Other popular resorts include the Lake Nakuru National Park, which is home to more than a million flamingos, and Aberdare National Park, which is divided between the high moorland and peaks and the lower Salient, an area of rainforest. Aberdare is home to a large black rhino population.

There’s also the Tsavo National Parks, Kenya’s largest protected wildlife sanctuary, and the Amboseli National Park, where you can see animals walking in front of a backdrop of Mount Kilimanjaro.

The country is a heaven for wildlife lovers and those on a safari.

What to wear on safari in Kenya?

A herd of elephants cross a road, while a safari group watch on in Kenya. Photo: Getty
A herd of elephants cross a road, while a safari group watch on in Kenya. Photo: Getty

The advice for anyone who is going to spend most of their time on safari is always the same: bring a small selection of clothes that will cover you across any weather. You’ll want to wear clothing that is light, breathable and comfortable.

You don’t need to turn up geared out in khaki and camouflage, but light, neutral colours are generally a good idea when you're going to be observing wildlife, so that you don’t scare all those cute/scary/remarkable animals away.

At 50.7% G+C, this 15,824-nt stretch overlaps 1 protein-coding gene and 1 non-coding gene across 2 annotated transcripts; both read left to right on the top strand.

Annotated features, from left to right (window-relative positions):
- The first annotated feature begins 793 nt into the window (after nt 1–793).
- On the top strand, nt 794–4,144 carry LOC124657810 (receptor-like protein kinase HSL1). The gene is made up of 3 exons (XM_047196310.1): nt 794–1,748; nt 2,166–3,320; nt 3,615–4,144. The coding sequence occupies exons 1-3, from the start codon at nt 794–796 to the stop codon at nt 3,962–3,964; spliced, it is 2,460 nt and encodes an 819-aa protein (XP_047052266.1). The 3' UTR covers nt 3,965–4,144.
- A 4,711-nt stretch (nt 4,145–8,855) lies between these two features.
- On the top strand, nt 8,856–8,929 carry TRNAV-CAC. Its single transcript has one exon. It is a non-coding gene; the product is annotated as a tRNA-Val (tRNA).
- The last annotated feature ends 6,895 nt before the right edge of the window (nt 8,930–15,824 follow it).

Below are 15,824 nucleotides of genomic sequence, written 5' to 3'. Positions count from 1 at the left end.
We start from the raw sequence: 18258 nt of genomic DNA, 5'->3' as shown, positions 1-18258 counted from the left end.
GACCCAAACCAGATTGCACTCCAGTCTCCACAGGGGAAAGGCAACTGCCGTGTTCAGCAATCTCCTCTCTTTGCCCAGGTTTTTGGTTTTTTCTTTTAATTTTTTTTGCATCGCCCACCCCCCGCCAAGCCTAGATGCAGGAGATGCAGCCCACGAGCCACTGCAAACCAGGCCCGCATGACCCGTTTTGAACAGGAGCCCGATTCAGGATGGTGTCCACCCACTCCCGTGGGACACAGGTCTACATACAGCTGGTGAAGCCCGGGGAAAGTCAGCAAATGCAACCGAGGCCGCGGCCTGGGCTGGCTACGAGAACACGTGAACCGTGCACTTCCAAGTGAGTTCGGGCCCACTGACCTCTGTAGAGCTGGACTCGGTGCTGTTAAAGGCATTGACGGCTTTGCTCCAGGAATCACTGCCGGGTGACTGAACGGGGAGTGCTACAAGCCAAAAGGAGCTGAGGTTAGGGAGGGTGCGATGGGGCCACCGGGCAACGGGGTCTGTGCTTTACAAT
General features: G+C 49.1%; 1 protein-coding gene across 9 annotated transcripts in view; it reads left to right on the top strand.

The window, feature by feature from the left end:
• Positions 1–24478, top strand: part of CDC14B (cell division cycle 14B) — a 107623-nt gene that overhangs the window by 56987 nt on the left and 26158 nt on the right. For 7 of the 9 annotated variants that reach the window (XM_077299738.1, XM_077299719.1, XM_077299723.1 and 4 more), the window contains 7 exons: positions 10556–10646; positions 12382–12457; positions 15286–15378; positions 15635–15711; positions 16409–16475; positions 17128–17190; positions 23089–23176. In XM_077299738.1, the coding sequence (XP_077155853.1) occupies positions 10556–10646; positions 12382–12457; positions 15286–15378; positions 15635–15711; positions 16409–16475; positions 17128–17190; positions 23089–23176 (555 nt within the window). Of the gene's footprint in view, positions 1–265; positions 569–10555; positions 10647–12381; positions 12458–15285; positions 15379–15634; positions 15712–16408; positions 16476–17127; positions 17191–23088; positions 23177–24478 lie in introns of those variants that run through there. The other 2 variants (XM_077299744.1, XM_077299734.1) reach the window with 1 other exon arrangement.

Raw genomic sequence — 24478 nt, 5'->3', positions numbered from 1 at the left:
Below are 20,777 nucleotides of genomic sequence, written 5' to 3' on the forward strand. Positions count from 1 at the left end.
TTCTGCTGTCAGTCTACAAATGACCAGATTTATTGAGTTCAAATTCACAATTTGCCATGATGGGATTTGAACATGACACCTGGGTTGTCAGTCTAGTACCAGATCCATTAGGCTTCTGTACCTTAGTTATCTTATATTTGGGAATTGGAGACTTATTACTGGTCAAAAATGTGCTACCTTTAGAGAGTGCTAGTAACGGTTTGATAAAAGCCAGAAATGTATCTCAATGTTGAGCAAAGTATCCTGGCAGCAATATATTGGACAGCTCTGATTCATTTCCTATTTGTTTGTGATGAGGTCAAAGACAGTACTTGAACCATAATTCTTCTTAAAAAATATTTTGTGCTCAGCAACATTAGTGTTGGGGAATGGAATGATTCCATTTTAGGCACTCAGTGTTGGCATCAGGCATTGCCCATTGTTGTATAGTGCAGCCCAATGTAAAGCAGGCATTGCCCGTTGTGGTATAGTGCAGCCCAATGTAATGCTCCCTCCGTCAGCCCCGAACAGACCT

Bring a hat to deflect from the sun, and bring some sun cream. There are local sarongs known as kikoi and kanga you can pick up, and it’s normally quite simple to acquire a light rain jacket too. The evenings can be chillier if you're in the forests, so bring layers to keep warm if appropriate. Wear comfortable shoes, especially if you're going on a more active safari.

What to take on safari in Kenya?

Other than the above clothing and suncream, you’ll want to bring a bottle of water on safari, and of course a camera, to get those sweet, sweet wilderness snaps. A pair of binoculars is also a great idea to get the best view of the wildlife, and insect repellent and lip balm are worth bringing along as well.

Inspired? Check out our Summit, Safari and Rafting in Kenya Adventure, which includes a safari in Ol Pejeta Conservancy, or our other Active Safaris.